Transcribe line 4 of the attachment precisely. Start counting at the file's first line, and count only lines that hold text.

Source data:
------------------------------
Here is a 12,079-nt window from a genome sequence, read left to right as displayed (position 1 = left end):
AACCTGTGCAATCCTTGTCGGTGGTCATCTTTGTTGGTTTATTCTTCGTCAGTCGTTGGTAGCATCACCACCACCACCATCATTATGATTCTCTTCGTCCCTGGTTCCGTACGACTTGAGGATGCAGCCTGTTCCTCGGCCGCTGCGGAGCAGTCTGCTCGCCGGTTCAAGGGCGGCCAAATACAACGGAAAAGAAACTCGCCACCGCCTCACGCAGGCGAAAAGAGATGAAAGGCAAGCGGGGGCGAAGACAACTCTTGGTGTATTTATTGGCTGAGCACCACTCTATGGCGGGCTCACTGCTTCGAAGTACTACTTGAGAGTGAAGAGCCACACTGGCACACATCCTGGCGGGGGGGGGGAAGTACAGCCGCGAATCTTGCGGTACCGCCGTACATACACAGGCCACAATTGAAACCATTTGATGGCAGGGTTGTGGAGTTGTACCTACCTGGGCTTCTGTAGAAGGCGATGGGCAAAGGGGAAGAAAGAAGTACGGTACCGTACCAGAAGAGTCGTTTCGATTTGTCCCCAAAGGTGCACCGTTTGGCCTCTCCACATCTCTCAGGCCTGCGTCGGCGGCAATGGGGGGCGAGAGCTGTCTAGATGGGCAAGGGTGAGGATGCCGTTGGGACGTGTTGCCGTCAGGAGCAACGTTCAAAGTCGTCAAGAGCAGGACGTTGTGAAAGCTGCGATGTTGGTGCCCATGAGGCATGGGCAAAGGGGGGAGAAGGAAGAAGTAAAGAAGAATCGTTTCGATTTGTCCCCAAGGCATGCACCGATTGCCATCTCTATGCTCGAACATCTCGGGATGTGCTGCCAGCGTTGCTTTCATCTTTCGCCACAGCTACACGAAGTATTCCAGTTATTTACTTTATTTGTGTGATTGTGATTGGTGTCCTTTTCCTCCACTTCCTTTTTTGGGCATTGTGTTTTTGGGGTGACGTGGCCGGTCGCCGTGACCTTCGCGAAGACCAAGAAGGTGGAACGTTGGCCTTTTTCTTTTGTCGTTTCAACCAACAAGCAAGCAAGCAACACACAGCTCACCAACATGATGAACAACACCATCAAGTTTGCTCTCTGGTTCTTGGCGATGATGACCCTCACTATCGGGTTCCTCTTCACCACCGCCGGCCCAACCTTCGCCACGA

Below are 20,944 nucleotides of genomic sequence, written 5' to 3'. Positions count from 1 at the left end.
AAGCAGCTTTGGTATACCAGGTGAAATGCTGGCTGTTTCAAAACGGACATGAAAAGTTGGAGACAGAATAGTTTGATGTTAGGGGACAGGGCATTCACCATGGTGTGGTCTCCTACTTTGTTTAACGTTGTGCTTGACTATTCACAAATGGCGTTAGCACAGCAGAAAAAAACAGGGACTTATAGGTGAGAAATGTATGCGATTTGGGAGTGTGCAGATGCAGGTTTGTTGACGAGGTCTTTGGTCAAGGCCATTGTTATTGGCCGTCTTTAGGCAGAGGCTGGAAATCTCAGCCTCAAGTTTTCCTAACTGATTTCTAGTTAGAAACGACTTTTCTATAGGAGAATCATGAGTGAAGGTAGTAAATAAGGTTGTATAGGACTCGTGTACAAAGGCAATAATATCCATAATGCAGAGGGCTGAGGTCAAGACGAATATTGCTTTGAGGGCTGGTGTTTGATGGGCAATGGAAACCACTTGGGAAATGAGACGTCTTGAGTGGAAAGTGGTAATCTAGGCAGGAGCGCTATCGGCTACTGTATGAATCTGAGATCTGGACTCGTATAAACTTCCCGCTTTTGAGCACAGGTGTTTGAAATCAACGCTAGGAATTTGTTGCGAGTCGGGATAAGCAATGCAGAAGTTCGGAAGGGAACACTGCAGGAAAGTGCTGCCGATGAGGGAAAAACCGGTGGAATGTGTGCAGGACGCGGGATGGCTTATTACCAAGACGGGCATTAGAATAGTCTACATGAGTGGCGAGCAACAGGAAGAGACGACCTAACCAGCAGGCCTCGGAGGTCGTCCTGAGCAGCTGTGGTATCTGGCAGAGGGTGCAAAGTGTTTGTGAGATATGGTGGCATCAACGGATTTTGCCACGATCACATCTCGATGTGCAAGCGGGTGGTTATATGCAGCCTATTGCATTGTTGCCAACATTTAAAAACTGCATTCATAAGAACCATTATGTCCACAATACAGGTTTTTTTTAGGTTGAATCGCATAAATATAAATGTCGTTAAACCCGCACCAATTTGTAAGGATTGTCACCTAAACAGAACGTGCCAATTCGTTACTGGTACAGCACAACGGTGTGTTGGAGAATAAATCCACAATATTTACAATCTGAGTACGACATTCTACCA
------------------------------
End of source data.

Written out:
AAGCAGCTTTGGTATACCAGGTGAAATGCTGGCTGTTTCAAAACGGACATGAAAAGTTGGAGACAGAATAGTTTGATGTTAGGGGACAGGGCATTCACCATGGTGTGGTCTCCTACTTTGTTTAACGTTGTGCTTGACTATTCACAAATGGCGTTAGCACAGCAGAAAAAAACAGGGACTTATAGGTGAGAAATGTATGCGATTTGGGAGTGTGCAGATGCAGGTTTGTTGACGAGGTCTTTGGTCAAGGCCATTGTTATTGGCCGTCTTTAGGCAGAGGCTGGAAATCTCAGCCTCAAGTTTTCCTAACTGATTTCTAGTTAGAAACGACTTTTCTATAGGAGAATCATGAGTGAAGGTAGTAAATAAGGTTGTATAGGACTCGTGTACAAAGGCAATAATATCCATAATGCAGAGGGCTGAGGTCAAGACGAATATTGCTTTGAGGGCTGGTGTTTGATGGGCAATGGAAACCACTTGGGAAATGAGACGTCTTGAGTGGAAAGTGGTAATCTAGGCAGGAGCGCTATCGGCTACTGTATGAATCTGAGATCTGGACTCGTATAAACTTCCCGCTTTTGAGCACAGGTGTTTGAAATCAACGCTAGGAATTTGTTGCGAGTCGGGATAAGCAATGCAGAAGTTCGGAAGGGAACACTGCAGGAAAGTGCTGCCGATGAGGGAAAAACCGGTGGAATGTGTGCAGGACGCGGGATGGCTTATTACCAAGACGGGCATTAGAATAGTCTACATGAGTGGCGAGCAACAGGAAGAGACGACCTAACCAGCAGGCCTCGGAGGTCGTCCTGAGCAGCTGTGGTATCTGGCAGAGGGTGCAAAGTGTTTGTGAGATATGGTGGCATCAACGGATTTTGCCACGATCACATCTCGATGTGCAAGCGGGTGGTTATATGCAGCCTATTGCATTGTTGCCAACATTTAAAAACTGCATTCATAAGAACCATTATGTCCACAATACAGGTTTTTTTTAGGTTGAATCGCATAAATATAAATGTCGTTAAACCCGCACCAATTTGTAAGGATTGTCACCTAAACAGAACGTGCCAATTCGTTACTGGTACAGCACAACGGTGTGTTGGAGAATAAATCCACAATATTTACAATCTGAGTACGACATTCTACCA